Bobby's Idle Hour - a local bar - was base for the new version of Shooter singing the song as he walks down Music Row.

"We tried to do it a few times with a steady-cam wheelchair kind of thing to make it real smooth and look more professional than it came out," Judd explained.

"But after a few run-throughs it looked better on handheld camera with him walking and me backing up, executed exactly point trying to make."

Shooter has no desire to swim in the mainstream.

"When I was young I would loved to be successful and all that," Shooter confessed.

"As I've got older, I realise how important it is for me to stay true to who I am. If that brings success, it brings success. If I've got to get a job on the side, I'll do it. At the end of day, I care a lot about music a lot about it remaining real. The thing about it is that my dad and I were really close. He was a great parent. I feel really responsible for his legacy. I knew him so well to know how much he cared about country music and about music in general - boundless music and experimentation and the progressiveness of music. I feel I have an obligation I'll never lose."


"Spent New Year's Eve in a hospital bed/ daddy's sick but he's far from dead/ it's holidays like this you never forget/ it ain't time to go." - Daddy's Hands - Shooter Jennings.

Meanwhile Shooter is working on a planned biopic about his dad and is producing a new album for mother Jessi.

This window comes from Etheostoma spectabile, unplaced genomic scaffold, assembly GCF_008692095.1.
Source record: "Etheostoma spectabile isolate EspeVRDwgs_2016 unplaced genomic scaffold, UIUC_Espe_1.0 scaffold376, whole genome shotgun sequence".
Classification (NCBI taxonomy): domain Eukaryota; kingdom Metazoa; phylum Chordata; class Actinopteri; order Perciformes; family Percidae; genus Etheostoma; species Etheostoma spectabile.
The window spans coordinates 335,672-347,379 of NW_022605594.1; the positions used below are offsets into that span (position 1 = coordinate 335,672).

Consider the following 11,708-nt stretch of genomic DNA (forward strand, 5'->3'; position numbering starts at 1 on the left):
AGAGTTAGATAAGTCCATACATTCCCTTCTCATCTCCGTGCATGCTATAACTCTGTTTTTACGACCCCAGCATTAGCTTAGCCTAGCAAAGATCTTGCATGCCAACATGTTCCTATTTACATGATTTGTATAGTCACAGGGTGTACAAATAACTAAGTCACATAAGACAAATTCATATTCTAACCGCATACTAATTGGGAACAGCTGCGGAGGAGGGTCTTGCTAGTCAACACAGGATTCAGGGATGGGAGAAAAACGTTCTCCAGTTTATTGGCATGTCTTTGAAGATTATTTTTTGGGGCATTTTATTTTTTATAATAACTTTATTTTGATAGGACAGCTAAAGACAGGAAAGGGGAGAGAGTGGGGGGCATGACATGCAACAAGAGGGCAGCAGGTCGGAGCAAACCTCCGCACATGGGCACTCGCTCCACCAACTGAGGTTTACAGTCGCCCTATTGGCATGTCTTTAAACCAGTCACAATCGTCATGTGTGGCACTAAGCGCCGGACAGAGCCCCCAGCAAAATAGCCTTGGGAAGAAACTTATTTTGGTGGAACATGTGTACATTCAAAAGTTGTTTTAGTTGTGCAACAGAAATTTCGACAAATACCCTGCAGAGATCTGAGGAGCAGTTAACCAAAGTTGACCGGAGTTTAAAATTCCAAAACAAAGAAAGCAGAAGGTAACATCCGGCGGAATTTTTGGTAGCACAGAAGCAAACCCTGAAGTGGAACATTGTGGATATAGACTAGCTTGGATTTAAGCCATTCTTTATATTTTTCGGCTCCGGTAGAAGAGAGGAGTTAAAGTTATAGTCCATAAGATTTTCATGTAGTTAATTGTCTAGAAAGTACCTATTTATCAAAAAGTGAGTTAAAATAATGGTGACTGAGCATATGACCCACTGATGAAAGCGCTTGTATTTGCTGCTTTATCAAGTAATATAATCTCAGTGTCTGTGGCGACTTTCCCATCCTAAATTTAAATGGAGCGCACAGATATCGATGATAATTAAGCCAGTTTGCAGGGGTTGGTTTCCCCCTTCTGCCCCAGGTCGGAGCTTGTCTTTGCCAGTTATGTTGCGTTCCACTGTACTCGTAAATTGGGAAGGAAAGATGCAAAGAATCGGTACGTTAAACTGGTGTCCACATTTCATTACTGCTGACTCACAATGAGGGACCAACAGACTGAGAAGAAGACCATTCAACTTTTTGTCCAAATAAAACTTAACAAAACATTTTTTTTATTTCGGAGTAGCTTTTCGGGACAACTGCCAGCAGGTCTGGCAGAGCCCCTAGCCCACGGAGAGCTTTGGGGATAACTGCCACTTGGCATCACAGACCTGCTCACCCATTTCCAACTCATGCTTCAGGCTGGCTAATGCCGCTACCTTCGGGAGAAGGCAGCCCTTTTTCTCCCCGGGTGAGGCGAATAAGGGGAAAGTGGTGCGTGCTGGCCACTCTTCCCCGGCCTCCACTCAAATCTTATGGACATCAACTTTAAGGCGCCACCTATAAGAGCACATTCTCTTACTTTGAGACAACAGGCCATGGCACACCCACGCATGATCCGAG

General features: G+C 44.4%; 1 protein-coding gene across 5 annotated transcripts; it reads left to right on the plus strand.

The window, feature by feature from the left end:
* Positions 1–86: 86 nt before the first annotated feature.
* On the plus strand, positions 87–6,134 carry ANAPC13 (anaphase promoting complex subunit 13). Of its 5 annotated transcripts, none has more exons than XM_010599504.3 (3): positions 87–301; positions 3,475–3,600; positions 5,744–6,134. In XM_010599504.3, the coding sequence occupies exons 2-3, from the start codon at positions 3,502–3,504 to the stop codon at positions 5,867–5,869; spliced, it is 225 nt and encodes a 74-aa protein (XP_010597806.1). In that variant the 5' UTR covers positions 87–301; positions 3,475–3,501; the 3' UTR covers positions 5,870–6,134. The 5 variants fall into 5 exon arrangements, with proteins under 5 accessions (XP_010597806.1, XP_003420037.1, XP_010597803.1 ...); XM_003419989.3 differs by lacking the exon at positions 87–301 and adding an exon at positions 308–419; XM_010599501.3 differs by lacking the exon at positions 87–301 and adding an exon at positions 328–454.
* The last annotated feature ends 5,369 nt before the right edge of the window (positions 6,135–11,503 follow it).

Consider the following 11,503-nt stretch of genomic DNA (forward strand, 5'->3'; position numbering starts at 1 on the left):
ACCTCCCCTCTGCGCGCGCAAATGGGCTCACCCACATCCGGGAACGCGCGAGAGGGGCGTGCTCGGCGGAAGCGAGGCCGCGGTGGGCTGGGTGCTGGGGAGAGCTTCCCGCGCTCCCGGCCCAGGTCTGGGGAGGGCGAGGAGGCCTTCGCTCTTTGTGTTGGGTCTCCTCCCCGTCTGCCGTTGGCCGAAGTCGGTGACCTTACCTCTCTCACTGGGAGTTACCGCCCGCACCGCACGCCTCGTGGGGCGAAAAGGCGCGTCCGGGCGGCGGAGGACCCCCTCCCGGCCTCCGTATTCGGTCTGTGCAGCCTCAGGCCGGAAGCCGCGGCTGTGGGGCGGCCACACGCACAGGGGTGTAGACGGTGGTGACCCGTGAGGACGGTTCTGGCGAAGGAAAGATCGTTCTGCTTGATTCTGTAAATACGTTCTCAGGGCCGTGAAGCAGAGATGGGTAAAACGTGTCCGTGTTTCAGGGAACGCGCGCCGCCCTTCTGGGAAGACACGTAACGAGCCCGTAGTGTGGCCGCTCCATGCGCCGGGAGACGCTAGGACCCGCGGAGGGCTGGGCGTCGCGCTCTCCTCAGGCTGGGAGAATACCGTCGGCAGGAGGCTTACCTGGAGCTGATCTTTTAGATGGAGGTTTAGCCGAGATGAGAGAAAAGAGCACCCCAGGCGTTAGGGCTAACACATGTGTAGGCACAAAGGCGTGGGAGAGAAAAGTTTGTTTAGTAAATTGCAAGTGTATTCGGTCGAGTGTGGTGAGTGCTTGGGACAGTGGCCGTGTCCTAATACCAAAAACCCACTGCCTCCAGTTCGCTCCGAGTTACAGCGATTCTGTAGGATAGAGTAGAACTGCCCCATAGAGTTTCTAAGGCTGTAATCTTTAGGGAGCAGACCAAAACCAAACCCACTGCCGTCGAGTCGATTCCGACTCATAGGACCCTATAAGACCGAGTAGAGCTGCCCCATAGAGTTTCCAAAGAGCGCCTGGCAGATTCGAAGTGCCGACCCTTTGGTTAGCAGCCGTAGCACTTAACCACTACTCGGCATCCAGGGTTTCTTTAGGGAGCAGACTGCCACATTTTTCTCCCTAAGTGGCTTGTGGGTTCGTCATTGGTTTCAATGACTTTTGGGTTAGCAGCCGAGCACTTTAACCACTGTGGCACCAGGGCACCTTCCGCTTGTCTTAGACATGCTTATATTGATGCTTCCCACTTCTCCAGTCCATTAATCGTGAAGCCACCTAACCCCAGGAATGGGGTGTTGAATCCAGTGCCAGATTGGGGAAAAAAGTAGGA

"I don't want it to be a standard bio-pic," Shooter says, "I wanted it to be about him fighting for his music. Trying to get his whole life in a movie doesn't really interest me. I'd rather it focus on really the heart of his life, which was that Nashville battle and how he won that. That's kind of the important part of the story, so for me, I definitely don't want to take it places like Ray and Walk the Line and stuff, where it's just like him picking cotton all the way to the end in two hours. I have found a producer and a writer that I really like. And so we're kind of in steps of trying to at least outline the script," he says.

Shooter & Jessi Colter

No one has been cast yet but Jennings says actor Jeremy Renner (The Hurt Locker) would probably make a pretty good choice.

Don't expect to see Jennings, who played his dad in Walk The Line, in the movie.

"I hope not. I'd like to be in a lot of the background stuff, the music and stuff like that. But I have no interest in actually being in it."

In 2008 Shooter performed two songs on CSI: Crime Scene Investigation.

Shooter produced an album by Fifth on the Floor - a Southern rock band from Lexington, Kentucky.

He's producing a new album on mother Jessi Colter, 69 on May 25.

"I'm trying to get funding for her album," he added.

"I'm definitely going to do a record that I'm very excited about. She's so much fun - she's doing her originals and some by younger artists - maybe Jamey Johnson. It's definitely a country record. There's underground bands that I'm familiar with. I'm sending her some material by these artists so she might be cutting some other artists along with stuff she's writing. She's real hip. We've been talking about doing a record together for about 8 years. I think it's about time. We've got to make it happen and we will."


"Mother Maybelle's in a quiet hell/ I hear a gun and a heart and sleigh bells/ I'd say things have changed quite a bit, since I was young and mother Didn't give a shit." - The Long Road Ahead - Shooter Jennings.

Shooter prides himself on writing solo and frequently - he empathises with idealistic peers who don't get sucked into mainstream on The Long Road Ahead.

"I rely on consistency - inconsistency is kind of my biggest enemy," he says.